There’s something that has always fascinated me though. The evening hours, especially when the weather is warm, transforms my neighborhood. As I run along streets, dodging trash, broken up concrete that go by name of ‘sidewalk’, and glancing every so often over my shoulder to keep my wits about me, with my music loud enough to be heard but soft enough to notice an approaching intruder–the ‘darkness’ of my neighborhood ‘lights up’ at night. Exposing things that go unnoticed during the day.

Weary, tattered men and women can be seen setting up ‘homes’ against buildings and underpasses.

A young couple can be found shamelessly ‘duking’ it out under a bridge where their screams and threats echo back violence.

Multi-colored lights on storefront windows open their eyes for the first time, revealing a sort of Red Light District–where advertisements serenade passerby’s with choruses of hypnotizing lullabies made up of liquor warehouses, topless dancers, and Adult entertainment.

Sirens, in close proximity, scream out forewarning cries at lonely-evening wanderers. Their message: “Be warned all you who enter here.”

A wasteland of abandoned houses transformed into modern-day sanctuaries, holding the shrines of sex, drugs, and violence for nightly pilgrimages.

A woman in cut off shorts, with naked legs held up high by black stilettos can be spotted leaning against the brick siding of local ‘club’, while breathing in deep a cigaret that loosely hangs from her mouth as not to disturb the red lipstick that fills it in. Waiting there as a ‘secret’ invitation to knowledgeable men…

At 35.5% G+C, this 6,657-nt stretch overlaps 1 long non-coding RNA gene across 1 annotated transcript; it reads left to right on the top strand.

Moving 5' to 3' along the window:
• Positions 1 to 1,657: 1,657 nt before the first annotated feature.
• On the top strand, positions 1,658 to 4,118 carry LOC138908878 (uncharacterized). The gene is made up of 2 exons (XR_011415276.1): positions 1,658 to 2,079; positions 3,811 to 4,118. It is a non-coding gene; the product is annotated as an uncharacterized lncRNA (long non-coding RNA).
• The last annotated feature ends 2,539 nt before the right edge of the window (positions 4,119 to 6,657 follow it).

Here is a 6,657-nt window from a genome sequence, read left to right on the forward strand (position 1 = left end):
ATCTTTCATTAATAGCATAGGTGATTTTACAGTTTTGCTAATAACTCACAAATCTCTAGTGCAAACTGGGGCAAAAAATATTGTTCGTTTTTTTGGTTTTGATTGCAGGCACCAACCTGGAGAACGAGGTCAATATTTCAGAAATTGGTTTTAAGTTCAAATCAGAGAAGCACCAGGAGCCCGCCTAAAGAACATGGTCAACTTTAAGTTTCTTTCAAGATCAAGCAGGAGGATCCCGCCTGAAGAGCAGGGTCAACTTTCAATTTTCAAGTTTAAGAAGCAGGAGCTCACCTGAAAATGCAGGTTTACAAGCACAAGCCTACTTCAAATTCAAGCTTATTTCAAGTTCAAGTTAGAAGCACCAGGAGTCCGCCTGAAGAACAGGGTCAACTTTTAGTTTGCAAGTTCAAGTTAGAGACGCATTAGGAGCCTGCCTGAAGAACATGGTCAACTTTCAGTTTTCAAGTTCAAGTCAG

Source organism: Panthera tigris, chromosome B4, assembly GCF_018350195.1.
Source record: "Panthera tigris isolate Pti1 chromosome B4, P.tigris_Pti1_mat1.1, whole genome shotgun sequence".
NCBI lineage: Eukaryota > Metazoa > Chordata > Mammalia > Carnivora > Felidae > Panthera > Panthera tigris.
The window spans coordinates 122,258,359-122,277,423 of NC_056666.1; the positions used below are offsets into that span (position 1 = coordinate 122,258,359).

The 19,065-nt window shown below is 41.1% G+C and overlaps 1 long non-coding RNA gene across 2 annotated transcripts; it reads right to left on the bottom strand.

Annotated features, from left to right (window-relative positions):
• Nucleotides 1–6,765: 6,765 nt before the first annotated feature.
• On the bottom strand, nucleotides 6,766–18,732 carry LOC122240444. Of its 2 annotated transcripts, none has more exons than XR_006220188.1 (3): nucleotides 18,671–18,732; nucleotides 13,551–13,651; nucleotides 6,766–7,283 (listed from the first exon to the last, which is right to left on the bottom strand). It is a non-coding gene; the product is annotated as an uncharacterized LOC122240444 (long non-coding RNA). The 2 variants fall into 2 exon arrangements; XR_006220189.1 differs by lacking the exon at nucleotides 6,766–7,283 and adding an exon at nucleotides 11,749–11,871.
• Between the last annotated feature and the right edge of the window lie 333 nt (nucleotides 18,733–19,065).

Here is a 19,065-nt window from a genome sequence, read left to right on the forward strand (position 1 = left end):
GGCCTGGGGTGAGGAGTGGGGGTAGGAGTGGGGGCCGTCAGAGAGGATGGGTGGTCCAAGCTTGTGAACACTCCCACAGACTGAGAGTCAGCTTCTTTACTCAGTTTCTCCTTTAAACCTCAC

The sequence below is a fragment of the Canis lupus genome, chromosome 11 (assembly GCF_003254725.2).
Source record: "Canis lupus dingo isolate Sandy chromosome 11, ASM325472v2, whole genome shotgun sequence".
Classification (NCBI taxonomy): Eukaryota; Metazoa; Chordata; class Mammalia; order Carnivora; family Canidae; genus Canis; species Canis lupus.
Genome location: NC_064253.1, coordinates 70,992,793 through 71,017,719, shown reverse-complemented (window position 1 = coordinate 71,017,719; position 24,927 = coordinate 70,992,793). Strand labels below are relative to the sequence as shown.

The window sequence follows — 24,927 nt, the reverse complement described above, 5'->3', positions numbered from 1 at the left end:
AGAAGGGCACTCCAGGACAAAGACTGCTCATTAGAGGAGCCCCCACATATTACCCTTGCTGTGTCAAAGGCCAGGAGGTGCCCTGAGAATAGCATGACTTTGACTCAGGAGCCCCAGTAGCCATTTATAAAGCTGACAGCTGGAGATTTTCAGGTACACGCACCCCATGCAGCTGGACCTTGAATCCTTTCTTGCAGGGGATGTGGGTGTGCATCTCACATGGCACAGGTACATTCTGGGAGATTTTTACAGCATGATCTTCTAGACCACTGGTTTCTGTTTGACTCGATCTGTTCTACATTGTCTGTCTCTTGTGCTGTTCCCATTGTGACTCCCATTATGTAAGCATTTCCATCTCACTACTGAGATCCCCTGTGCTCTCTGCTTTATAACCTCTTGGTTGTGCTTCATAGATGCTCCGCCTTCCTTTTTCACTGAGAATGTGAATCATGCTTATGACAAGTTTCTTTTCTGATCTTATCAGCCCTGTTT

A man, in dingy jeans and disheveled hair is found under the overhang of a building nervously pacing. Incomprehensible mumbles flow from his mouth to the Voices who ceaselessly intrude his thoughts. Uninvited, they are now his only friends. His vacant eyes look through me as I pass by, as if the reality of my presence is nonexistent. His only reality are the Voices.

I’ve had moments in my late-night runs where these pictures overwhelmed me to the point of slowing down my pace and not for the need to catch my breath. Instead, for the need to fully absorb the condition around me. It’s in these moments that I am reminded of the condition in which I live, in which we all live: Brokenness.

I think we often spend our lives trying to ignore the existence of brokenness, in either our own lives or the lives of others, mostly because we don’t know how to deal with it. It makes us feel uncomfortable, awkward, out of control. We don’t know what to say to someone who’s been broken by life’s circumstance. We don’t know how to act in the midst of our own brokenness due to life’s circumstance.
So, we pretend it isn’t there by never addressing it, in our selves or others. We cover up our own brokenness with temporary life-Novocain’s like busyness, alcohol, television, surfacey relationships, good works, religiosity, contrived ‘hallelujahs’. And we cover up the brokenness of the hurting people around us by labeling their brokenness as ‘sin’ or ‘weakness’, downplaying its severity but mostly by ignoring its existence and pain.